Women in STEAM (science, tech, engineering, arts, math and medicine) are rocking it in the world today, doing amazing but often under-promoted work. We wanted to feature more of these women and their work, to inspire others and encourage more girls and women of all sorts into STEAM fields.
That’s why we’ve launched a new “living” Lifeology card deck (or “course”) featuring illustrated biographies of the women who inspire you and us! Each month, we will feature at least two new women in this card deck, based on women nominated here. But all women nominated will also be featured in a monthly Women in STEAM blog post here at Lifeology.io.
We’ve also partnered with 500 Women Scientists to feature women from their Request a Woman in STEMM platform in a unique Lifeology card series, launching soon!
Want to create your own Lifeology course featuring your work or the work of other scientists? Get in touch – Lifeology@lifeomic.com.
For the month of May, we’ve launched our series with five amazing women in STEAM. Learn more about these women in our new Women in STEAM Lifeology course, and nominate a woman who inspires you today!
Signe Elizabeth Aasberg, a researcher in Norway who studies how your body uses an army of proteins and cells to fight disease!
Jessamyn Fairfield, a physicist (and a science comedian!) who is working on what seems like science fiction – creating electronics that can learn like a brain, and heal themselves!
Bethann Garramon Merkle, who mentors other scientists to help them better communicate their science.
Meenakshi “Meena” Das, who finds inclusive ways to help teach computer science to people with disabilities.
Amanda Obidike, founder of STEMi Makers Africa and a data scientist who mentors and empowers girls!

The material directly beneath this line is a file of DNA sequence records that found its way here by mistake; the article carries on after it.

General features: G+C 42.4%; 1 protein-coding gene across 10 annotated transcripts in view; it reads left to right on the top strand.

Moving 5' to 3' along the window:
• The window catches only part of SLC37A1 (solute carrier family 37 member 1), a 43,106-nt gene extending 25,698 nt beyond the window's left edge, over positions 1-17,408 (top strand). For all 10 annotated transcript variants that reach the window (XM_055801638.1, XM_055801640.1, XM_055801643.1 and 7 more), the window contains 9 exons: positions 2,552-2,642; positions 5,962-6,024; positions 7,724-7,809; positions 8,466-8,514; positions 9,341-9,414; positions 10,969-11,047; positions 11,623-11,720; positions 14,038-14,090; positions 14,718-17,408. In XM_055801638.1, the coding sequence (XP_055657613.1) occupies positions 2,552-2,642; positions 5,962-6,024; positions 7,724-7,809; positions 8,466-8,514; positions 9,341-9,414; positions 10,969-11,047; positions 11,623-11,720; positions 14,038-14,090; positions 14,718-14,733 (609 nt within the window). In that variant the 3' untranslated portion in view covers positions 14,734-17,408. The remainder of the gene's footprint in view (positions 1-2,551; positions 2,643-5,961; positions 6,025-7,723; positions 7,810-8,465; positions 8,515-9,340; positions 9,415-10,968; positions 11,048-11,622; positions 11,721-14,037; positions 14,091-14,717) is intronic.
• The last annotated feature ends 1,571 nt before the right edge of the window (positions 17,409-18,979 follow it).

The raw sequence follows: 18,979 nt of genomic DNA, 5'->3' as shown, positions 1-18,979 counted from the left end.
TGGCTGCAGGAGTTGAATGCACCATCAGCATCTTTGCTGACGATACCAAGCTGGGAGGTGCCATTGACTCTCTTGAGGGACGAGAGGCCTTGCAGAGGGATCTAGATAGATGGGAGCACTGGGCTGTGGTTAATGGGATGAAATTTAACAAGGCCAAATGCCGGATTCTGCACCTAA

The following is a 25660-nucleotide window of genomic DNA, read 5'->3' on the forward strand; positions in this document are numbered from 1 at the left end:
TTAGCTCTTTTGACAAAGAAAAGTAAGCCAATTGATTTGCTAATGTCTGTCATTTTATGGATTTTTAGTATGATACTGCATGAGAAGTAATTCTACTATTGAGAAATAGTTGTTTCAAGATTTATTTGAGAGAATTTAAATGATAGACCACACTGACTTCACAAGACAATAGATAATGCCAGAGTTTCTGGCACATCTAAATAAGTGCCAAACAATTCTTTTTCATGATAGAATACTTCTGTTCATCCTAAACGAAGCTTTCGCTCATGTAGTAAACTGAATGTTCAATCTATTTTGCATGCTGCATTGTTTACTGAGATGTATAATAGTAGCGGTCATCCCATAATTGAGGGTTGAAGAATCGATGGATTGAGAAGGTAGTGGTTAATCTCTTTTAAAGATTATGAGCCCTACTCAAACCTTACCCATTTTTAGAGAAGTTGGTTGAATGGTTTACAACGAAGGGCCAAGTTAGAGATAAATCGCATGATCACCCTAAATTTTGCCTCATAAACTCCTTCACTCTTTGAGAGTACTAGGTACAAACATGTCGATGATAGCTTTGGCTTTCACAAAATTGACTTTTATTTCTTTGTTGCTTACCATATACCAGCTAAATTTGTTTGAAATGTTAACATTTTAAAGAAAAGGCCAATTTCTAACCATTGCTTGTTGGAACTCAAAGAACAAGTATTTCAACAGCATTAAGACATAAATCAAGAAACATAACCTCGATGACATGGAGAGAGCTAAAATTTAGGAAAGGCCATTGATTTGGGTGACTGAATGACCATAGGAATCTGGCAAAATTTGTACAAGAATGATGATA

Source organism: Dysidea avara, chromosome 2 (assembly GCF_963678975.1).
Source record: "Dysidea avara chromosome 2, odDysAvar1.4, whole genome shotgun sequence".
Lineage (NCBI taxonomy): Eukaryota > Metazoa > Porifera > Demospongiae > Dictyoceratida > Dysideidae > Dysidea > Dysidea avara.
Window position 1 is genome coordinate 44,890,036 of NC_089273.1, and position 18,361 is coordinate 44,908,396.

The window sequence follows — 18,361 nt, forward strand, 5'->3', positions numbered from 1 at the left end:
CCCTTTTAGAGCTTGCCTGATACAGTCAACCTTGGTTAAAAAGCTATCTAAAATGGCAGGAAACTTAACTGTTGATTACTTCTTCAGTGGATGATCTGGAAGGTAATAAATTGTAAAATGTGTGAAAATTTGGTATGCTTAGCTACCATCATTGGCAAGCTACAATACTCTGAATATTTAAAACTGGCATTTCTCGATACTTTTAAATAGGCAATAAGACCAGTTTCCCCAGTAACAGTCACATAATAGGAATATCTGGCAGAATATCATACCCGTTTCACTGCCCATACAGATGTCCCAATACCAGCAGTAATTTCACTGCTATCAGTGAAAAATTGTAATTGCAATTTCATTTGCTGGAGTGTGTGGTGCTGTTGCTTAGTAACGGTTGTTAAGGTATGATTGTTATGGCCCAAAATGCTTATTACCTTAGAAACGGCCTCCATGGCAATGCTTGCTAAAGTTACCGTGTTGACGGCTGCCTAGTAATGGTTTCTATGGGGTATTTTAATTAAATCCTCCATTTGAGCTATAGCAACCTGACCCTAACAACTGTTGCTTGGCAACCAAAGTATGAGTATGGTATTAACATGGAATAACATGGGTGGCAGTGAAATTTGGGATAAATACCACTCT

From the Illustrator, Anna Doherty
Illustrating the Women in STEAM project has been amazing. Every single one of the women we’ve featured so far have been inspiring, interesting and unique. We’ve had women from all over the world – North America, Europe, Africa and Asia – and from so many different areas within STEAM, from data scientists, to physicists, to molecular biologists, to science communication.
I think what makes the project so exciting to me is that all of these women are helping and inspiring people around them in such varied ways. For example Jessamyn is combining science and comedy. Amanda is empowering young women and girls. Meenkshi is researching how to teach coding to Deaf/Hard of Hearing Students.
My favorite part of each nomination form is reading the answer to “What is something that you have learned from this person?”, and hearing the passion and excitement the nominator has for the woman they have put forward.
Illustrating Women in STEAM
For each woman, I start by reading over the nomination form, and noting down all the key parts about them and their jobs; and also the fun, quirky unique parts that will make their illustration interesting and eye-catching (for example Jessamyn’s banjo). Working from photos of each woman that either themselves or the nominator has provided, I begin each illustration by drawing the woman. Then, I do a rough sketch of everything I have noted down, and write text for the key words too complex to be understood in a small drawing (or too complex for me to fathom!).
Each picture is greyscale with one colour, so next I choose that. Sometimes this is just a colour I think will suit the illustration, or sometimes it’s based on what their topic is – Bethann illustrates a lot of nature so I selected green for her. As I illustrate digitally (drawing on a graphics tablet), I can then move around all my little illustrations and words to create the best layout behind each woman’s face. And then I’m done!
I hope that everyone viewing this project is as inspired as I have been by all our nominees; I can’t wait to find out about more women in STEAM!”